If you could make a difference in this world, would you?  Many of you have stated that employers want candidates with not only certifications, but also hands-on experience.  As college graduates or those looking for a career change, it can be quite challenging to get that experience, but it’s NOT impossible.

 

As I’ve transitioned from roles in engineering, finance, IT, marketing, operations and sales; I’ve always found it useful to know what are your strengths, areas of development and the value-add you bring.  You have options when it comes to working on those focus areas you know you could improve on.  If you watched my “Create Your Career” Learning Series you’ll recall I mention 3Es towards developing yourself.

 

  • Education – Instructor-led courses, self-paced learning (books, WBT, CBT), etc.
  • Exposure – Learning though mentors, coaches or others.
  • Experience – Doing the work as part of the job including OJE/OJT.

 

Today we’ll focus on “experience” because that’s what you’ve stated comes up most often in job searches.  When it comes to gaining experience, I’ve found nothing better than doing the job.  Even when it comes to learning, I’m sure you’d all agree that getting behind a terminal (or simulation) and entering commands into a router (or virtual router) is much better for memory retention than simply reading about it in a book.

 

So how do you get hands-on experience?  Well, as I and others have mentioned in the forums you have some options.  There’s job shadowing (formal and informal), job rotations or volunteer (pro bono) work with non-profits, for-profit or private customers.

 

Not every company might offer job shadowing or job rotations.  When I was in high school, my dad dropped me at an architecture firm because that’s what I was led to believe I might want to do for a living.  A day of shadowing taught me otherwise.  J

 

In my career, I’ve been fortunate to gain experience through several means.  I’ve shadowed teams in IT-AVVID, TAC and sales.  I’ve volunteered with orgs like ZERO1 to learn DMS and to provide my wireless expertise.  I’ve also volunteered with many local charities and organizations to learn other practical skills.  I’ve had peers teach me things that I’ve needed or wanted to learn and I’ve requested hands-on exercises to have it sink in.  I’ve helped friends with their IT needs to get them going.  All of these examples have given me hands on experience and I’m certain that you could find similar opportunities to get you going.

 

If you look hard enough, you’ll find groups that need your help and places where you can apply your skills.  I know that some of you will tell me it’s challenging to find a group and I can relate to that.  Many of you know that I’m here in the Philippines volunteering to aid typhoon victims and I, myself, found it to be quite a challenge finding groups to volunteer with.  The search did not come easy, even as I distributed search efforts to several of my colleagues, it was tough.  Fortunately, I found a couple of groups though my Cisco colleagues in Manila and members of the organization I founded.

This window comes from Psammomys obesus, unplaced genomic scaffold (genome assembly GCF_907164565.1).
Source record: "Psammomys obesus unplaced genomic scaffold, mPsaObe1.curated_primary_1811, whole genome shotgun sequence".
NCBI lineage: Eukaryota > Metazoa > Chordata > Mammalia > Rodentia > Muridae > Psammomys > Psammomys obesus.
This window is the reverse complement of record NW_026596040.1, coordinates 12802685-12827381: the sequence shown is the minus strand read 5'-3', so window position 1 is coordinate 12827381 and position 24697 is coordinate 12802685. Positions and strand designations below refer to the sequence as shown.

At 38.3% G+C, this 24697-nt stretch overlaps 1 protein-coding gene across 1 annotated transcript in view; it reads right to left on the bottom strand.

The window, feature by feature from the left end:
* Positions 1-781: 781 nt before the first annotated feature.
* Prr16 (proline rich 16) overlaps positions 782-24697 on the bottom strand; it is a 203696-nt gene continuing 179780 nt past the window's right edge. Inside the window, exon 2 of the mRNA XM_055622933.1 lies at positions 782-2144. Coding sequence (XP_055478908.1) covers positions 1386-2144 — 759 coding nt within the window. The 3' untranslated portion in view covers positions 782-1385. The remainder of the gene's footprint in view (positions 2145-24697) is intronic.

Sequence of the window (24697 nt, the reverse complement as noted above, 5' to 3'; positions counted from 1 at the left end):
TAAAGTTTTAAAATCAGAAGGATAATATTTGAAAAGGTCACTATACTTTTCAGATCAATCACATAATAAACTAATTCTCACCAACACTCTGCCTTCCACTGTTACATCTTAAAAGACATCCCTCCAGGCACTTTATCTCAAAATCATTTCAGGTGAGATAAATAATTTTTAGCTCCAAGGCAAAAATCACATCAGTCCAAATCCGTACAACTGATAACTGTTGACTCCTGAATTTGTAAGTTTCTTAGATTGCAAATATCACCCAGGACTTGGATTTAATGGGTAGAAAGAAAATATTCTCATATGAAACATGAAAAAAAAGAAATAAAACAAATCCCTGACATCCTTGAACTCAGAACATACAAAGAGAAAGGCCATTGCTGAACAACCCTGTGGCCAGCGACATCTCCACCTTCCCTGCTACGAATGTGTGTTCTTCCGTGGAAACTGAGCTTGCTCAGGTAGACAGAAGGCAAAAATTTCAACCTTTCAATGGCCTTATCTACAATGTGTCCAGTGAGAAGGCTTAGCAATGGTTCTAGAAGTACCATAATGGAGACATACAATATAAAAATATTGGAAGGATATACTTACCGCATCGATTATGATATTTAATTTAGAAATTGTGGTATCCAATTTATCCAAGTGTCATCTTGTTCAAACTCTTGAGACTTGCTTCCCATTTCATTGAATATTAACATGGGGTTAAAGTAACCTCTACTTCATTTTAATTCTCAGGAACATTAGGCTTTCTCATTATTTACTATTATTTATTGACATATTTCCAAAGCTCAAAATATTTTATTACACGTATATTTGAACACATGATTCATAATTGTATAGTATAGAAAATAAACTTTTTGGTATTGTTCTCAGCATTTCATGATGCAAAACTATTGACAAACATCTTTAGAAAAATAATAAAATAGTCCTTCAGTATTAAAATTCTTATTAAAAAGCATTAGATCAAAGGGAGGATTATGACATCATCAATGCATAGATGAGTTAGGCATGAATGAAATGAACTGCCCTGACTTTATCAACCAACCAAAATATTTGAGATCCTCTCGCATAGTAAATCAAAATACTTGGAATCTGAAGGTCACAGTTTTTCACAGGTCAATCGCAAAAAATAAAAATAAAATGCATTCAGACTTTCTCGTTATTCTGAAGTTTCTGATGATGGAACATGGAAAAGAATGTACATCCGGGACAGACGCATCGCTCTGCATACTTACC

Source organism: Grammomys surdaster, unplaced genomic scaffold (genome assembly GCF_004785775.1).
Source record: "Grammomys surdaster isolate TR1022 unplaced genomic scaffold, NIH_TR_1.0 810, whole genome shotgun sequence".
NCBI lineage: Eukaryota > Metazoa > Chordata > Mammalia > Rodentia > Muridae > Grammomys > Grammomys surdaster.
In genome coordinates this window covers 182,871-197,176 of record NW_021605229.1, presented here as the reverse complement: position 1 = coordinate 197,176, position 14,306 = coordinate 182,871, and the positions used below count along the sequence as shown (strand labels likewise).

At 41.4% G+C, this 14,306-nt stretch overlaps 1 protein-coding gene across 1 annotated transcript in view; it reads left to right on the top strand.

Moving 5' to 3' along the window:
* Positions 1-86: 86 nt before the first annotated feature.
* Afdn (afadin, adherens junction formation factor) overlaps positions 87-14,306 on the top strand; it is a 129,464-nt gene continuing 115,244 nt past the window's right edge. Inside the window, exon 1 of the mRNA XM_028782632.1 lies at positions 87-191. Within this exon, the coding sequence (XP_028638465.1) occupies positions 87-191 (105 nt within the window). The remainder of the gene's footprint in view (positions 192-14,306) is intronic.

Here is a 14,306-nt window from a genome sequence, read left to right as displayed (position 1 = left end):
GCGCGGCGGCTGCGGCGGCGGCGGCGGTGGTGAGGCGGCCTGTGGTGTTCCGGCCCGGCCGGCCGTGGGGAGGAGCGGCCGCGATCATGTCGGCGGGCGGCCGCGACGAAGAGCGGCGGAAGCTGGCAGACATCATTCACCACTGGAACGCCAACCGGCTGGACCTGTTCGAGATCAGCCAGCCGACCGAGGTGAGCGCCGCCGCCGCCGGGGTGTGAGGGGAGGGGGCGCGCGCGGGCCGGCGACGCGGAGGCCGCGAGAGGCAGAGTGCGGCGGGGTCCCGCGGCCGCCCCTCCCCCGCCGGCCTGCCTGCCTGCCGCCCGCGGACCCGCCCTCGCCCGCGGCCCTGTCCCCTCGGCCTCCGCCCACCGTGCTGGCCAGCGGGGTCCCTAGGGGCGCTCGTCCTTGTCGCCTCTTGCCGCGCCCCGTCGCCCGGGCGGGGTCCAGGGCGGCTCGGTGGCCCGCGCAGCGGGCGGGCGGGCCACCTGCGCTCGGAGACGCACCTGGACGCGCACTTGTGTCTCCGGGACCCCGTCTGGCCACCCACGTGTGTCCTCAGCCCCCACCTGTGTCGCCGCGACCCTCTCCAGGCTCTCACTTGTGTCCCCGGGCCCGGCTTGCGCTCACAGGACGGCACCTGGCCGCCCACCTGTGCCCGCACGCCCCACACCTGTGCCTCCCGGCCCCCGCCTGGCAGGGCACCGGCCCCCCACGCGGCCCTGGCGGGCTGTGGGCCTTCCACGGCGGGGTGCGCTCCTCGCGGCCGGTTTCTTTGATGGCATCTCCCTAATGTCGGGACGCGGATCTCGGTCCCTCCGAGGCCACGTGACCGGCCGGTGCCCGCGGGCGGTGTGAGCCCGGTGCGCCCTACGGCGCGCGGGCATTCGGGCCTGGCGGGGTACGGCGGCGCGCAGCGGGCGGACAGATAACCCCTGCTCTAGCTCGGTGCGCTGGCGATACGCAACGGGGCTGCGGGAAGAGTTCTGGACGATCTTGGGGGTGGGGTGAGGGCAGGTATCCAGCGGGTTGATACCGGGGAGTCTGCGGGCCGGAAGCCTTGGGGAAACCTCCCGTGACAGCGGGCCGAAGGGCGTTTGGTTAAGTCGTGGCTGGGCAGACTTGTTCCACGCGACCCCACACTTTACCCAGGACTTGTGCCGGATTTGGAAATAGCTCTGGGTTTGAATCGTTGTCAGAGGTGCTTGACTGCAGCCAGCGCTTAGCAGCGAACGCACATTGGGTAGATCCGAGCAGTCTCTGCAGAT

One of these groups was Bulig Isko.  I am both impressed and moved by the efforts of this group because it’s run by young professionals, students and recent graduates from Tacloban.  This group has gathered goods, consumables, basic necessities and gifts needed to support Tacloban and other town of Eastern Visayas.  I feel blessed to have had the opportunity to volunteer with them.  The work that these young individuals are doing is truly remarkable and inspiring.

 

As technical professionals, you all have opportunities to make a difference.  Whether it’s helping a friend, a neighbor, a local charity or a country; you have skills that can deliver impact and at the same time give you more hands on experience.  I encourage those seeking opportunities to gain hands-on experience that you look at non-profits to see if you can contribute your expertise.

 

I’d like to acknowledge some key folks for their monetary contributions, involvement or connections – Charmaine Sia, Gabby Pontejos, Kat Tiopes, Roy Cook, Cris Jacinto and Haywood **.

 

What are some ways you can think of to gain hands-on experience?  What has worked for you in your career?  How can you apply your skills to make a difference in society by volunteering? I’m eager to hear your thoughts!